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"I never told a general manager who he should trade or shouldn't trade. That's not up to me. ... We believe in Theo. He thought he was doing what was in the best interests of the organization." -- JOHN HENRY, Red Sox owner

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Page 3 of 3 -- "No. 1, don't come back too early. He said, `I'm coming back today.' I said, `Wow.' I also said, `I want to sit down and meet with you one on one.' He said, `I'm coming back right now; I've got too much on my mind.'

"I wanted to sit down with him and remind him of the chronology of events that had occurred, just to make sure he understood why we went the A-Rod route."

That one-on-one meeting never took place. Instead, Henry said, there was the July 24 meeting at Fenway Park while the Sox and Yankees were waiting for rain to let up so they could start their game. The purpose of that meeting was twofold, Henry said. One was to ask Garciaparra what he thought could be done to help the Sox and to help him. The other, Henry said, was to ask Garciaparra why he seemed so unhappy.

Said Henry, "The next day, after that meeting -- I don't know if I'm breaking a confidence, my general manager will probably be mad at me -- I got a phone call from Theo, who said that he had talked to Arn, who said that prior to that meeting he had to talk Nomar out of demanding a trade. We knew from that that he didn't want to be here."

So was there a fissure? "Obviously there was," Henry said.

"That was why I wanted to remind him of the Dec. 5 call between Arn and Theo when negotiations broke down between Theo and Arn. That's the point at which the A-Rod stuff took off."

Even after that, Epstein said Monday, he told Tellem that if Garciaparra accepted the Sox' four-year, $48 million offer, the team would abandon its pursuit of Rodriguez. He conveyed the same message to Garciaparra in a phone conversation just before flying to New York to meet with Rodriguez, a meeting he told Garciaparra he was planning to have.

Garciaparra rejected that proposal, and in a telephone interview Monday night made it clear he was unwilling to accept a proposal so far below what the Sox had offered the previous spring.

Henry, asked if he understood why Garciaparra might have been offended, said: "Why would you be offended? I guess you could take offense. This spring we offered him $60 million again in a meeting with Arn. Granted, it wasn't all up front. A portion of it was deferred. I didn't think the deferrals were a big deal because the Red Sox would be there and the interest rates were low.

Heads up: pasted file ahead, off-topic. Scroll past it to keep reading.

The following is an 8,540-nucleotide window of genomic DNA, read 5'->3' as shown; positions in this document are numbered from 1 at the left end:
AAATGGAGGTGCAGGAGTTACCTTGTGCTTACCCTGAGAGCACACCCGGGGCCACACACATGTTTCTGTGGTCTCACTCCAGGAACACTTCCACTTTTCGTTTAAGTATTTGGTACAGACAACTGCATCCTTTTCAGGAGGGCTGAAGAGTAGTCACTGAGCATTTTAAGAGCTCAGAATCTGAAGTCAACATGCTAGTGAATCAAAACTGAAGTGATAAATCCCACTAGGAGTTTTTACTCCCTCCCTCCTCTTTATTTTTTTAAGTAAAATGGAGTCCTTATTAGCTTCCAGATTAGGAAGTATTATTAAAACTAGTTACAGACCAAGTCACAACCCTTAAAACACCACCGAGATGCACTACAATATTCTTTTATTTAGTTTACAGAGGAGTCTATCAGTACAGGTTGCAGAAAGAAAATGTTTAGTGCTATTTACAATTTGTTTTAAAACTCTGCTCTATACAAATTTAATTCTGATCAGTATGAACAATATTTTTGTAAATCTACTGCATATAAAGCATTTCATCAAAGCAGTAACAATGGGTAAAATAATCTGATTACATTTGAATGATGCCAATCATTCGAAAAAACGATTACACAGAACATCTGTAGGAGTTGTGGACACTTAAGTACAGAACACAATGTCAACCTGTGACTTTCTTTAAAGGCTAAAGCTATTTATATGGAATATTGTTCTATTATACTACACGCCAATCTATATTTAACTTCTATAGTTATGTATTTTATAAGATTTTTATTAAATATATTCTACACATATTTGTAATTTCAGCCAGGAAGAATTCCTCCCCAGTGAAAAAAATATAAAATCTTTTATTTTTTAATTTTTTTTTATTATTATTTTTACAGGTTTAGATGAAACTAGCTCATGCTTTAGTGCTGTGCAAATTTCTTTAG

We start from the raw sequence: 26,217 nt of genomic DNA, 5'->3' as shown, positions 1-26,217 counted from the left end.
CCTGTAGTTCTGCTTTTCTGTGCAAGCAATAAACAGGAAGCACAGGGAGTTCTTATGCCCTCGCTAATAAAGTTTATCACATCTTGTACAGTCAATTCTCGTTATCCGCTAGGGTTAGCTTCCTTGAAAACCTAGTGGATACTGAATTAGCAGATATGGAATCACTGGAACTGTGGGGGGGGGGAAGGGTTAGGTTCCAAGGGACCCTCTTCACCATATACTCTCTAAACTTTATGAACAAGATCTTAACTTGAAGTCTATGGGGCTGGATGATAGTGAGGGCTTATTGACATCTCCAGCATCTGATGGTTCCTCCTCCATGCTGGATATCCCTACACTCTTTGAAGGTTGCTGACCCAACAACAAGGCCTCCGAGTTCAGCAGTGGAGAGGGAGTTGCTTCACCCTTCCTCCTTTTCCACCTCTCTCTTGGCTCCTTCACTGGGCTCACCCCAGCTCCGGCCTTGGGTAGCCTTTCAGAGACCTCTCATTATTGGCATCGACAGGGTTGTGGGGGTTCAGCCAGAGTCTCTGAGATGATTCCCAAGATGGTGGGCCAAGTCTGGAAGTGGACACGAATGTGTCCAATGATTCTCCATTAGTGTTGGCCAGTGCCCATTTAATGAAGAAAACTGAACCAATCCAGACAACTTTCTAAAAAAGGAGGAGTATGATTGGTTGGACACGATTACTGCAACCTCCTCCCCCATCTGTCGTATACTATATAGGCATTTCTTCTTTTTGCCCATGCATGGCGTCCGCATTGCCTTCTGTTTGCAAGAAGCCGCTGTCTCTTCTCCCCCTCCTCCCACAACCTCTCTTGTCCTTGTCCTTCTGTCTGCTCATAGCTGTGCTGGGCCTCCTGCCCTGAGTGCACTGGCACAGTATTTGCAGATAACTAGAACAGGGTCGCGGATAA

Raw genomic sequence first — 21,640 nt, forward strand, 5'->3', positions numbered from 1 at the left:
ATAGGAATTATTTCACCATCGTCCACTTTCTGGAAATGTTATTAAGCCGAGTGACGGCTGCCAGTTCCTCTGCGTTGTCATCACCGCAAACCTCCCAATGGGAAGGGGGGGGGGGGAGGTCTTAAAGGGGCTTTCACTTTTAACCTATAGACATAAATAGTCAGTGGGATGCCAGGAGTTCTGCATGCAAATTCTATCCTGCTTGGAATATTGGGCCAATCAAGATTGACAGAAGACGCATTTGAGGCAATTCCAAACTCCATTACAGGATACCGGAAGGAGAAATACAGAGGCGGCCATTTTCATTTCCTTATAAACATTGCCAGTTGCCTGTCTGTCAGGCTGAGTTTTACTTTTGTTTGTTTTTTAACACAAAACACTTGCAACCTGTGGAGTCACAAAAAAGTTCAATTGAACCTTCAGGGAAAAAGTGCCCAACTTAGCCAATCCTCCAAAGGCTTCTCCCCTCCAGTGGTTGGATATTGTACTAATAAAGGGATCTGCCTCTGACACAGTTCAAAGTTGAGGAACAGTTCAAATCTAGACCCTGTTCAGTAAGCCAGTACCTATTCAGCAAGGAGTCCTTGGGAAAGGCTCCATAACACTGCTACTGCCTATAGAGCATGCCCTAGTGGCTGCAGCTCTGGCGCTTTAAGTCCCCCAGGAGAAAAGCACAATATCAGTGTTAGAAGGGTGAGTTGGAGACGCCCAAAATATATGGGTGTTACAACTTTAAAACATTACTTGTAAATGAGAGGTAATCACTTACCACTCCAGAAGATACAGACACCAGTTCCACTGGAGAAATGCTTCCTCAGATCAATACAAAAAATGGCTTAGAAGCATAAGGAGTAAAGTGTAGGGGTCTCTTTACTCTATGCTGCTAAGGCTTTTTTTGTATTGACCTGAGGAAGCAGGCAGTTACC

"We were trying to find a way to sign him. We never received a counteroffer to any of the proposals we made.

"Has any position player been paid $15 million in average annual value since Manny [Ramirez]? The answer is no. No one who is healthy. No one who has an injury."

Henry said that at one point he thought he had a good relationship with Garciaparra and feared that his meeting with Rodriguez would jeopardize that. "It certainly didn't help," he said.

Asked if he thought Garciaparra might have misled the Sox about his injury to facilitate a trade, Henry said: "I would have a hard time believing that. How did he look to you on the field? Did he look hurt? I see a lot of heads nod from people who watch the team every day. To me, we had every reason to believe him."

But Henry also said he was surprised that the Cubs evidently felt differently about the injury, to the point where they would make a deal. Did he suspect the Cubs were getting information from someone in the Garciaparra camp that painted a different picture?

"That would be pure speculation on my part," he said. "I have no knowledge of that."

Both Epstein, who also was present here, and Lucchino, who appeared on NESN in the team's pregame show, also addressed some of the controversy spawned by the trade.

"It's unfortunate," Epstein said. "I was reading the papers on the plane today on the way down here. The thing that kept popping into my mind is it's best for everyone to turn the page." 

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